My PhD research, “Suffering and Pain: Stories of Racialized Immigrant Women’s Use of Mental Health Services in Lethbridge” aligns with Parkland Institute’s spirit on many key philosophies, including access to quality mental health care and ensuring justice for racialized immigrant women in Alberta.
My post-immigration suffering and my experiences of the use of modern mental health services in Lethbridge, Alta., propelled me to work on racialized immigrant women’s mental health.
From the period of February 2019 to June 2019, I conducted qualitative interviews with 13 racialized immigrant women who used mental health services after 2007 in Lethbridge. The experiences of racialized immigrant women provide rich views about mental health care polices, regulations and practices that certainly reflect structural issues around access and gaps in mental health services in Lethbridge. Additionally, the women’s stories reflect the myriad ways in which colonial, patriarchal and other power relations operate in their lives and often lead them to use mental health services in the first place.
Double-consciousness led to alienation, emotional damage
All the women in this study described being emotionally damaged by their pain and suffering, which was triggered by interrelated social subordinations, intersected by their gender, class, race, ethnicity and other intersectionalities in Canada. Most of them developed a form of double-consciousness due to their frequent experiences of racism and discrimination against their skin colour, identity, culture and language. They began seeing the world through two lenses: the perspective of their ‘original’ culture, and that of mainstream Canadian culture. This process was alienating for them, as they came to view their identity as problematic and lacking, and their self-confidence was ruined by the emotional damage this caused.
Class and immigration status exacerbated several women’s distress while living in Canada. In particular, those who were international students suffered from financial precarity because they had to pay high tuition fees. Further, many of the women faced violence, which was often racially motivated, but also appeared in other forms such as sexual, emotional and physical, taking place both in the home and at work. Because some of these women were unfamiliar with the new culture and laws in Canada, and dependent on their family members or partners, they could not seek social and legal support to flee abusive relationships or environments. These women often felt helpless, as they lacked the kind of community connection and support they relied on before coming to Canada.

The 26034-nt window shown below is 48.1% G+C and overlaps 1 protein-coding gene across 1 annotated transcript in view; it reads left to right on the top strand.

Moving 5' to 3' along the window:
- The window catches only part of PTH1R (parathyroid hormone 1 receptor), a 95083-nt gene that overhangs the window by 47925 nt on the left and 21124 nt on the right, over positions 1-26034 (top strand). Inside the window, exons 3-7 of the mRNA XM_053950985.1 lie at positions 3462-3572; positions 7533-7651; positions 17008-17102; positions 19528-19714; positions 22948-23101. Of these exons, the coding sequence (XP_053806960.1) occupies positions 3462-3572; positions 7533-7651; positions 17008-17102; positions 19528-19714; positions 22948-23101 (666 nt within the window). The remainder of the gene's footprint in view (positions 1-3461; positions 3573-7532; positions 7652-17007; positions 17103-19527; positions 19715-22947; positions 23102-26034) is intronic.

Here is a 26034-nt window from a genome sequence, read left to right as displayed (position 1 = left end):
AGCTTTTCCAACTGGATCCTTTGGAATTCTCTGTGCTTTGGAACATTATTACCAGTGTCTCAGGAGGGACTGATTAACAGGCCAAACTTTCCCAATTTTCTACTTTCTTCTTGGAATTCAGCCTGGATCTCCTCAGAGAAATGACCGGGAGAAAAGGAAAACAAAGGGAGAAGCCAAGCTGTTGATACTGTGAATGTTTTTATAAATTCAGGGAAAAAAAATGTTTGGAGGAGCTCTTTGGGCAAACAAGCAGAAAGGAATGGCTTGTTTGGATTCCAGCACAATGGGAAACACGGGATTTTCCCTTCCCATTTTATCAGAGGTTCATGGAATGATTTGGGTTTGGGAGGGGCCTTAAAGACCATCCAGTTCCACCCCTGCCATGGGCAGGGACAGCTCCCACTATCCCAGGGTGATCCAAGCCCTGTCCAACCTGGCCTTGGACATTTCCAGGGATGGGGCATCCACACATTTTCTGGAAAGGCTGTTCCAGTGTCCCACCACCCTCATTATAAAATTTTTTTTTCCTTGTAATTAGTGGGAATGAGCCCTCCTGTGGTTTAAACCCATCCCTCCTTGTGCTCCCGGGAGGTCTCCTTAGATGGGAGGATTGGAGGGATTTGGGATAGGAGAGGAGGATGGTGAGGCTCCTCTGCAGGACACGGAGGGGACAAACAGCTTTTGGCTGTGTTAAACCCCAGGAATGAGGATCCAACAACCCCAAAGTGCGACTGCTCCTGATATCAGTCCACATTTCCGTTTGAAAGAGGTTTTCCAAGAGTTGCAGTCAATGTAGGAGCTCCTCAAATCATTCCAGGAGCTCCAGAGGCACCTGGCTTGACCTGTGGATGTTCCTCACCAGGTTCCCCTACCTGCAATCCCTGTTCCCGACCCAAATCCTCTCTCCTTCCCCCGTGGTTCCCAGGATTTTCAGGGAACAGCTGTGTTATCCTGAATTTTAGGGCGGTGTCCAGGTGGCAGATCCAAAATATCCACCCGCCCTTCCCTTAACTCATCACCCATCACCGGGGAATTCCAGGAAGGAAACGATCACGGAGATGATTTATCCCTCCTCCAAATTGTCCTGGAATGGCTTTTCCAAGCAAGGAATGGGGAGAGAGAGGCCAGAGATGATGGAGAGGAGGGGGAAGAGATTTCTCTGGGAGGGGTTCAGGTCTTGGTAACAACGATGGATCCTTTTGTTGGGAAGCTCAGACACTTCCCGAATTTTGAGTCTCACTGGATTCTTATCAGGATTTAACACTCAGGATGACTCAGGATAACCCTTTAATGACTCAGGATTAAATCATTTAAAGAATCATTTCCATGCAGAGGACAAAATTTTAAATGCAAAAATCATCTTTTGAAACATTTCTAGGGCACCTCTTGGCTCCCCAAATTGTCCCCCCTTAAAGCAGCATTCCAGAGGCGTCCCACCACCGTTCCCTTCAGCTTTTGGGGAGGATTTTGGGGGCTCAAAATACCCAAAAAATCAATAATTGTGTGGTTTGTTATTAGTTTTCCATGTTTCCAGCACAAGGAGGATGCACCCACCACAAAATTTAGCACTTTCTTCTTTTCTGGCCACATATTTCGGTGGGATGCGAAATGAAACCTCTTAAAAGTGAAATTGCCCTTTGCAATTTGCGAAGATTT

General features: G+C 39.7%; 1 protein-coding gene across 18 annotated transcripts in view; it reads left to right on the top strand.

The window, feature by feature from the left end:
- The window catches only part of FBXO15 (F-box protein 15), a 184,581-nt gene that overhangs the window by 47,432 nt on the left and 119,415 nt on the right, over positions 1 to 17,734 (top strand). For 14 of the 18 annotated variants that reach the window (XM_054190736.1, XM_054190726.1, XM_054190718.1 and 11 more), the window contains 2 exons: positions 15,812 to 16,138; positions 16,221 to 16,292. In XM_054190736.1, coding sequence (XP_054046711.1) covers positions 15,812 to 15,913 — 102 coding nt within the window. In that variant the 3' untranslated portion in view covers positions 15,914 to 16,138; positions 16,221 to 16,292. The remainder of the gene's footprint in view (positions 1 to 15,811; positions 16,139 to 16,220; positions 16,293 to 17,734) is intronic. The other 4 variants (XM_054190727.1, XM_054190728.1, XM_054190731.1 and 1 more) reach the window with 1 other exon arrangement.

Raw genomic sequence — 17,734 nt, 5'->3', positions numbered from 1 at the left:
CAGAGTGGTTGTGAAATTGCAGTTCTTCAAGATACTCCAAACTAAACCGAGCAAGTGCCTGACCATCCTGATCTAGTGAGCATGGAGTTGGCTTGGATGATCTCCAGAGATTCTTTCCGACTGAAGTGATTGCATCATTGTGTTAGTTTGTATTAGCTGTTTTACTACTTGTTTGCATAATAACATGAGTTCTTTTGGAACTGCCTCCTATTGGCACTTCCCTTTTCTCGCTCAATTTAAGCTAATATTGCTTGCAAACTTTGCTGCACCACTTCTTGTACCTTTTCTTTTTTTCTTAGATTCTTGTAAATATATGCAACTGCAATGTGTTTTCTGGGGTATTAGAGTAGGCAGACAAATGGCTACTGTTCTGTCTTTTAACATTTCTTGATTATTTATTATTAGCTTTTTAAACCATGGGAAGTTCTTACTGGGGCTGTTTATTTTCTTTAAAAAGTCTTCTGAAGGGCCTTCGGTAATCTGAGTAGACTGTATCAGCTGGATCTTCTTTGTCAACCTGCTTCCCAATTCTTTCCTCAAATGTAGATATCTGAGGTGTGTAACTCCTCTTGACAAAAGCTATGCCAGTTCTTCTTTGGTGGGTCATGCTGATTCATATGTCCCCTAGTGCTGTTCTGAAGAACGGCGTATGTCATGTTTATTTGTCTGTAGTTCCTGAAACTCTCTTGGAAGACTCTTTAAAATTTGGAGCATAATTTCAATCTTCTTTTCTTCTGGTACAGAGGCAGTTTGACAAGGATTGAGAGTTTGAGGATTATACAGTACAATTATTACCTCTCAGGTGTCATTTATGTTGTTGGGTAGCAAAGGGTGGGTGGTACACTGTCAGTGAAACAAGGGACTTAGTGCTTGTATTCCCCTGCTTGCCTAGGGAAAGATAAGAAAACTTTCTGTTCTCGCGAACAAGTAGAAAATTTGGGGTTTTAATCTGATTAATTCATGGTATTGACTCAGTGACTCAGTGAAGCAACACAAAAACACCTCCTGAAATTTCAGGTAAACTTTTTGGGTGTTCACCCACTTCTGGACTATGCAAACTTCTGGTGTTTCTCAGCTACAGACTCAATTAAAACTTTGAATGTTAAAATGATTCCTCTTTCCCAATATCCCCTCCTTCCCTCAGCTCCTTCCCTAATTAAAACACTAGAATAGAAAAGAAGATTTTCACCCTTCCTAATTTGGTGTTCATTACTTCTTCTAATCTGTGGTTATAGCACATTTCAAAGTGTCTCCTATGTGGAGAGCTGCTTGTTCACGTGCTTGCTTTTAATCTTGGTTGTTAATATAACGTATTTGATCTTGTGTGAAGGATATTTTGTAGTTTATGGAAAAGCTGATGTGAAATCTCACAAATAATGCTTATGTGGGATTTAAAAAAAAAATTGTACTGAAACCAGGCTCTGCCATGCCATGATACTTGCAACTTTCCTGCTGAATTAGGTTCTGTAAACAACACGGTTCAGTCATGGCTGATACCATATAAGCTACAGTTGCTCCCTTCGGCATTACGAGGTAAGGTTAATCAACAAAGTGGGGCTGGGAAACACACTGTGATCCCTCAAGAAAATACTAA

Discrimination and physical health issues
The women’s pain, a product of these structural discriminations, impacted their health and they began suffering from sleeping and eating difficulties, low energy, lack of focus, headaches, dizziness and other difficulties so severe it led them to seek mental health assistance. My in-depth interviews with women from the Global South showed that many women have different knowledges and healing practices to treat mental illness. Thereby, Canadian psychiatric treatments that solely focused on these women’s concerns as individualized and biopsychiatric complicated their experiences of interpreting and using mental health services.
The women were given anti-depressants to alter their brain chemistry and psychotherapy that required their own self-colonization in order to fit into Western neoliberal society. Many women found their therapists were not equipped to provide psychotherapy to culturally diversified people and had minimal knowledge about the other cultures and racialized peoples’ suffering intersected by their gender, race, class and ethnicity status. As a result, the women were often given basic, preplanned, general advice that most of them did not find beneficial. As most women used public and free mental health services, they often had to wait three to four weeks for an appointment, at which point they sometimes felt that they no longer needed to speak to someone.
Some women experienced what they perceived to be racism and xenophobia in their counselling encounters, to the extent they discontinued therapy or turned to more traditional forms of succor in order to address their concerns. However, for several women in this research, psychotherapy was beneficial for getting valuable information for moving out of an abusive relationship, surviving in a racist workplace, and working on self-improvement.
By analyzing these racialized immigrant women’s embodied experiences of using modern mental health services in Lethbridge, my study offers a rethinking of psychiatric treatment in Alberta and reframing the psychotherapy practices for racialized people. I argue that instead of adopting the biomedical model of mental illness, which conceptualizes mental illness as a naturally and universally occurring pathology that exists within sufferers, structural discrimination and different power relations that contribute to humans’ suffering must be taken into account when providing mental health services not only to racialized immigrant women but also to other marginalized individuals in Alberta.
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